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The effects of the January 2016 UTC offset anomaly on GPS clocks monitored at NIST

Published

Author(s)

Jian Yao, Michael A. Lombardi, Andrew N. Novick, Bijunath Patla, Jeffrey A. Sherman, Victor S. Zhang

Abstract

Errors in the Coordinated Universal Time (UTC) offset parameters broadcast by Global Positioning System (GPS) satellites caused many thousands of GPS clocks to be in error by approximately -13 µs on January 25-26, 2016. The erroneous UTC offset information was broadcast by 15 GPS satellites, or half of the available constellation, during the anomaly. This paper discusses the technical reasons for the UTC offset anomaly, its effect on GPS clocks, and how it was detected at the National Institute of Standards and Technology (NIST). It then discusses the impact of the UTC offset anomaly on GPS clocks maintained and monitored by NIST, including clocks located in Boulder, Colorado and those at remote locations. Some analysis is presented of the effects of the UTC offset anomaly on GPS clocks located at 19 sites in North, Central, and South America.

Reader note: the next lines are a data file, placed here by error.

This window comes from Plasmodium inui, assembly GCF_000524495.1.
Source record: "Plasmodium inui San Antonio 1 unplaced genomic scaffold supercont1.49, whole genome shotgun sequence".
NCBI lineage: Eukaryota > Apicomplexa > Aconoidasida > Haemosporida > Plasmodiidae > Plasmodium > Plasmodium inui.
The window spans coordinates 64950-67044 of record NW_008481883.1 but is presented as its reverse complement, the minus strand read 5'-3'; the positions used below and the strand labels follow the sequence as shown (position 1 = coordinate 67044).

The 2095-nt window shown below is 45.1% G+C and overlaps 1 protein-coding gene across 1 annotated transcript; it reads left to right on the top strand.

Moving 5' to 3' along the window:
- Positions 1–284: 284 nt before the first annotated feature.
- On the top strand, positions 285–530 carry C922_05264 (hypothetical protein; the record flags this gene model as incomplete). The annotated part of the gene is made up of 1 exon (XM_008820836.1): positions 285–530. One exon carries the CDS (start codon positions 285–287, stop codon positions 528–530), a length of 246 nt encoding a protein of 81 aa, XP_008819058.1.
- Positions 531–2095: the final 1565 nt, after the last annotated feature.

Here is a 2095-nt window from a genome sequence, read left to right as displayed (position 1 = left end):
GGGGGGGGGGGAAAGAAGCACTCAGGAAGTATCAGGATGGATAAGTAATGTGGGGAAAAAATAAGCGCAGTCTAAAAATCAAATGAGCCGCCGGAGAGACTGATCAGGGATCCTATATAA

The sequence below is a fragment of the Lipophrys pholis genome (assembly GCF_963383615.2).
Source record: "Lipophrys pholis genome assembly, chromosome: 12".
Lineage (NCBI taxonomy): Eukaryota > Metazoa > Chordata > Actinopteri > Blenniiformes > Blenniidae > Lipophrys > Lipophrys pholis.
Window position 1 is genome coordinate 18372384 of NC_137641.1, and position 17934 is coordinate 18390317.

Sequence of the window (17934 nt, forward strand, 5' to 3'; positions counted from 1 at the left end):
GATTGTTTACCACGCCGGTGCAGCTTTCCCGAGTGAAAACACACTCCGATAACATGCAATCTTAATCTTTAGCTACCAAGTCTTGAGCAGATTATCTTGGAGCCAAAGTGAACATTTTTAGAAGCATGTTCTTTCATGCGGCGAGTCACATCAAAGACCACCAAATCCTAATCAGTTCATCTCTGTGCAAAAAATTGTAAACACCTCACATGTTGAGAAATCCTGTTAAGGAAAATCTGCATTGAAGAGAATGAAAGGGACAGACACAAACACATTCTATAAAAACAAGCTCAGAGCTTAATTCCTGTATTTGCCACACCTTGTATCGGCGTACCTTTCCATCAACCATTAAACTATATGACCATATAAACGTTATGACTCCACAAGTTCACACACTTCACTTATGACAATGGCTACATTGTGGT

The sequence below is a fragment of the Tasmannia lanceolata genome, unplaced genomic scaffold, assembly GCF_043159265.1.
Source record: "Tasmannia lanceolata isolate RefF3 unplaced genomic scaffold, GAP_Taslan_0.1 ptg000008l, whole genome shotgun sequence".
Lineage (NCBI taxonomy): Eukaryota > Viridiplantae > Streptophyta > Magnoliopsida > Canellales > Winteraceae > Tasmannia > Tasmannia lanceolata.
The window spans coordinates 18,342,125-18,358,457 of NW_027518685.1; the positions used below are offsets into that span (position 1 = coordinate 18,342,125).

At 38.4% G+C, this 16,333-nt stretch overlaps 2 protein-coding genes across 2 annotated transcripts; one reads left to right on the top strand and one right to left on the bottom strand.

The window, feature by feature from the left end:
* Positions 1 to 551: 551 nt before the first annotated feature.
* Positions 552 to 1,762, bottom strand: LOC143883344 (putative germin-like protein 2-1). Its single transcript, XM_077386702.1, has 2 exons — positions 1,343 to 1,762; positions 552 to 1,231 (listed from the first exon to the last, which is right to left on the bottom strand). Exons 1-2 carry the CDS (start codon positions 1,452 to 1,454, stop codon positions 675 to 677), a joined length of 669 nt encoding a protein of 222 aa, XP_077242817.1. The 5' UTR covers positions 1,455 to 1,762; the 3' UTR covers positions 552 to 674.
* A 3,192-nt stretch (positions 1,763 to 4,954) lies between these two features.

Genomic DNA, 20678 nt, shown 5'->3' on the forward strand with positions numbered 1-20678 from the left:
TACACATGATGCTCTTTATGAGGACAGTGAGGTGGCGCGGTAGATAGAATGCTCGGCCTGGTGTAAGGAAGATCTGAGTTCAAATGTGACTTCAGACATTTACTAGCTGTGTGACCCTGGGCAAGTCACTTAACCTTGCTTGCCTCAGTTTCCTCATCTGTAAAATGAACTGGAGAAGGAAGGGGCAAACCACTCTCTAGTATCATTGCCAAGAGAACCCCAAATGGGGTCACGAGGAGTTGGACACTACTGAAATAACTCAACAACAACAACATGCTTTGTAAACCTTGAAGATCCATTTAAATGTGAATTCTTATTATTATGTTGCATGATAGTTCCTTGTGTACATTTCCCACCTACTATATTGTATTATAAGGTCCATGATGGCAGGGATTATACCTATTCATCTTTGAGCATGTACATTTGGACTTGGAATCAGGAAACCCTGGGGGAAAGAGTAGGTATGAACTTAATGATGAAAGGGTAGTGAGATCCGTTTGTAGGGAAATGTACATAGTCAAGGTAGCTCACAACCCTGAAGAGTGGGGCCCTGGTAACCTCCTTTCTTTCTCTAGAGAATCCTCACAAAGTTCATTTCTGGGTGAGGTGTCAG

Proceedings Title
Proceedings of the 2017 ION Precise Time and Time Interval Meeting (PTTI)
Conference Dates
January 28-February 2, 2017
Conference Location
Monterey, CA

Keywords

GPS, time, UTC

Citation

Yao, J. , Lombardi, M. , Novick, A. , Patla, B. , Sherman, J. and Zhang, V. (2017), The effects of the January 2016 UTC offset anomaly on GPS clocks monitored at NIST, Proceedings of the 2017 ION Precise Time and Time Interval Meeting (PTTI), Monterey, CA (Accessed December 7, 2021)
Created January 31, 2017, Updated July 3, 2017